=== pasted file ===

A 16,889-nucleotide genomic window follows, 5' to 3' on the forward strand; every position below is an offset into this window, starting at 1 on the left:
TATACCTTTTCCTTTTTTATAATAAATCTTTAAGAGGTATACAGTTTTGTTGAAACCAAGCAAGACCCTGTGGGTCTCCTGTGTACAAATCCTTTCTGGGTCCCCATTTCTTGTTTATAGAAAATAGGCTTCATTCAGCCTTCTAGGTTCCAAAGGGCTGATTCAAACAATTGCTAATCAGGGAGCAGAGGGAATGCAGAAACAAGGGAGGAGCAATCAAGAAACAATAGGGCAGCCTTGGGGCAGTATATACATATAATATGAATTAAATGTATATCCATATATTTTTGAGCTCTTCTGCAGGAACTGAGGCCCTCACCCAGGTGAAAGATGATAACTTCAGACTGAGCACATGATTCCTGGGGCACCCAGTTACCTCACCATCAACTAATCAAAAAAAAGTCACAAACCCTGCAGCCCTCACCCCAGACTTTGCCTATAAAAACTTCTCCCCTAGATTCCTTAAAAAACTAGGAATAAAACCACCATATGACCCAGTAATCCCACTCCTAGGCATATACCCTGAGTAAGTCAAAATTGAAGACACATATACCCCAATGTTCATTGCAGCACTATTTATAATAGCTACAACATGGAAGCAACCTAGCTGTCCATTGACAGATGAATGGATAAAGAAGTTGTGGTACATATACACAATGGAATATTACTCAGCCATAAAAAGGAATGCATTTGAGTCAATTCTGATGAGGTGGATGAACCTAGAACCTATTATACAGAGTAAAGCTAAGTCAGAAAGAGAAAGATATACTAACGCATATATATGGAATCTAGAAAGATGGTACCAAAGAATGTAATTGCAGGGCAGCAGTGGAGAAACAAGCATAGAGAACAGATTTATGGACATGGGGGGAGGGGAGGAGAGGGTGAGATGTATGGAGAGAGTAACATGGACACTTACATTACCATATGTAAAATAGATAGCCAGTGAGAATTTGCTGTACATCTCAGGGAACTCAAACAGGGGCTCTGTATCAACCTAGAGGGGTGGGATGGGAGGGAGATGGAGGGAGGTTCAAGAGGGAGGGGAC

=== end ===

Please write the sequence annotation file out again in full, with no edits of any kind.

A 16,889-nucleotide genomic window follows, 5' to 3' on the forward strand; every position below is an offset into this window, starting at 1 on the left:
TATACCTTTTCCTTTTTTATAATAAATCTTTAAGAGGTATACAGTTTTGTTGAAACCAAGCAAGACCCTGTGGGTCTCCTGTGTACAAATCCTTTCTGGGTCCCCATTTCTTGTTTATAGAAAATAGGCTTCATTCAGCCTTCTAGGTTCCAAAGGGCTGATTCAAACAATTGCTAATCAGGGAGCAGAGGGAATGCAGAAACAAGGGAGGAGCAATCAAGAAACAATAGGGCAGCCTTGGGGCAGTATATACATATAATATGAATTAAATGTATATCCATATATTTTTGAGCTCTTCTGCAGGAACTGAGGCCCTCACCCAGGTGAAAGATGATAACTTCAGACTGAGCACATGATTCCTGGGGCACCCAGTTACCTCACCATCAACTAATCAAAAAAAAGTCACAAACCCTGCAGCCCTCACCCCAGACTTTGCCTATAAAAACTTCTCCCCTAGATTCCTTAAAAAACTAGGAATAAAACCACCATATGACCCAGTAATCCCACTCCTAGGCATATACCCTGAGTAAGTCAAAATTGAAGACACATATACCCCAATGTTCATTGCAGCACTATTTATAATAGCTACAACATGGAAGCAACCTAGCTGTCCATTGACAGATGAATGGATAAAGAAGTTGTGGTACATATACACAATGGAATATTACTCAGCCATAAAAAGGAATGCATTTGAGTCAATTCTGATGAGGTGGATGAACCTAGAACCTATTATACAGAGTAAAGCTAAGTCAGAAAGAGAAAGATATACTAACGCATATATATGGAATCTAGAAAGATGGTACCAAAGAATGTAATTGCAGGGCAGCAGTGGAGAAACAAGCATAGAGAACAGATTTATGGACATGGGGGGAGGGGAGGAGAGGGTGAGATGTATGGAGAGAGTAACATGGACACTTACATTACCATATGTAAAATAGATAGCCAGTGAGAATTTGCTGTACATCTCAGGGAACTCAAACAGGGGCTCTGTATCAACCTAGAGGGGTGGGATGGGAGGGAGATGGAGGGAGGTTCAAGAGGGAGGGGAC